Smokers have an increased prevalence of duodenal ulcers. This can partly be explained by an increased emptying of gastric acid into the duodenum, and partly by the fact that nicotine or the smoke can result in a reduced secretion of the acid neutralizing bicarbonate from the pancreas which empties into the duodenum. Smoking also reduces the resistance towards bacteria - and thereby also weakens the immune system.

The frequency of duodenal ulcers is increased if suffering from renal failure, cirrhosis of the liver caused by alcohol, smoker's lungs, or if the production of parathyroid hormone is too high. It has not yet been established whether stress and other mental factors, such as anger, have any significance in the development of duodenal ulcers, but it cannot be excluded that these factors can also lead to reduced resistance to the formation of wounds.

Burning and gnawing pains in the upper side of the abdomen, possibly also under the right costal angle, are common but the pains might also be uncharacteristic. They most often come when the stomach has almost been emptied which is between 1½ and 3 hours after a meal.

The food neutralizes the gastric acid, but afterwards an increased secretion of gastrin occurs which again stimulates the production of gastric acid. The symptoms typically come in attacks which last from days to months. The upper part of the abdomen is very often sore. Food or acid neutralizing remedies often quickly relieve the pains. Many people suffering from duodenal ulcers, however, have no symptoms.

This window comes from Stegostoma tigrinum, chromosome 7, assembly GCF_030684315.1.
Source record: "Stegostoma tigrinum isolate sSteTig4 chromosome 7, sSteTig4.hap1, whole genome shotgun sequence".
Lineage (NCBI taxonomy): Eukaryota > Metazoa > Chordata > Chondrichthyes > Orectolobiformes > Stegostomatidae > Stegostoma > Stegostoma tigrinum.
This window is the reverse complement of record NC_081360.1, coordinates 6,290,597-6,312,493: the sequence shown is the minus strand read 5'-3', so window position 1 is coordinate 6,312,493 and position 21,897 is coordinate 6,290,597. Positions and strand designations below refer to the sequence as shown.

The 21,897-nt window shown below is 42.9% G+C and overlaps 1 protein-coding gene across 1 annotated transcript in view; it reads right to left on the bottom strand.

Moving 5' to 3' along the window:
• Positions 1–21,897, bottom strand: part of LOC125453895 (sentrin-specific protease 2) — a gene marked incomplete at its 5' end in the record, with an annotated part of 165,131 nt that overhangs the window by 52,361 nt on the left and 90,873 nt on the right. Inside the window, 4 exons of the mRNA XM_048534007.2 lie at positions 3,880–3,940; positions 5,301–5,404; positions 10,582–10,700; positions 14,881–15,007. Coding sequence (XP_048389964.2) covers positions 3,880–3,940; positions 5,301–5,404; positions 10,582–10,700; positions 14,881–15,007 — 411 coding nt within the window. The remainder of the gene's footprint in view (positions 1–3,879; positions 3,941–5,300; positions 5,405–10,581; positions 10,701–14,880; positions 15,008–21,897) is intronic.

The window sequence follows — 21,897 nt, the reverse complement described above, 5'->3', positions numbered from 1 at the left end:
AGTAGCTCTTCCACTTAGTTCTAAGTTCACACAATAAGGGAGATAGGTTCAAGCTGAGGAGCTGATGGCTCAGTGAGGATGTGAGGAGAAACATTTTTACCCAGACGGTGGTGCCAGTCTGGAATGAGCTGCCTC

If food does not reduce the pains in case of duodenal ulcers, it might be a sign that the wound is penetrating the intestinal wall into the pancreas. If there is vomiting, it is an indication that there are problems with emptying the stomach. If violent pains quickly occur, it might be a sign that the intestine has been perforated into the abdominal cavity. Bleeding from the wound can occur, sometimes with vomiting with material that has the appearance of coffee grounds, and, if the blood moves the other way, the stools will be black and tar-like.

The diagnose is made after an X-ray examination which is most often combined with a telescope examination of the stomach and duodenum. Samples will also be taken in order to check for the bacterium Helicobacter pylori.

Gastric wounds
These wounds often penetrate the mucosa and are surrounded by gastric catarrh. They are almost always located in the bottom of the stomach. If they are located at the top, there is a significant risk of cancer. As is the case with duodenal ulcers, there is a clear connection with the bacterium Helicobacter pylori.
Gastric acid and pepsin are also involved in gastric ulcers just like in duodenal ulcers, but the production of gastric acid is also often normal or reduced.
The emptying of the gastric contents is often reduced and then pains will then be located at the top of the stomach but can be uncharacteristic and be provoked by food. Weight loss on account of nausea and uneasiness after meals as well as on account of vomiting in case of wounds in the area of the stomach outlet can occur.

Bleeding is a common complication to wounds in the stomach, but holes in the stomach is not that common.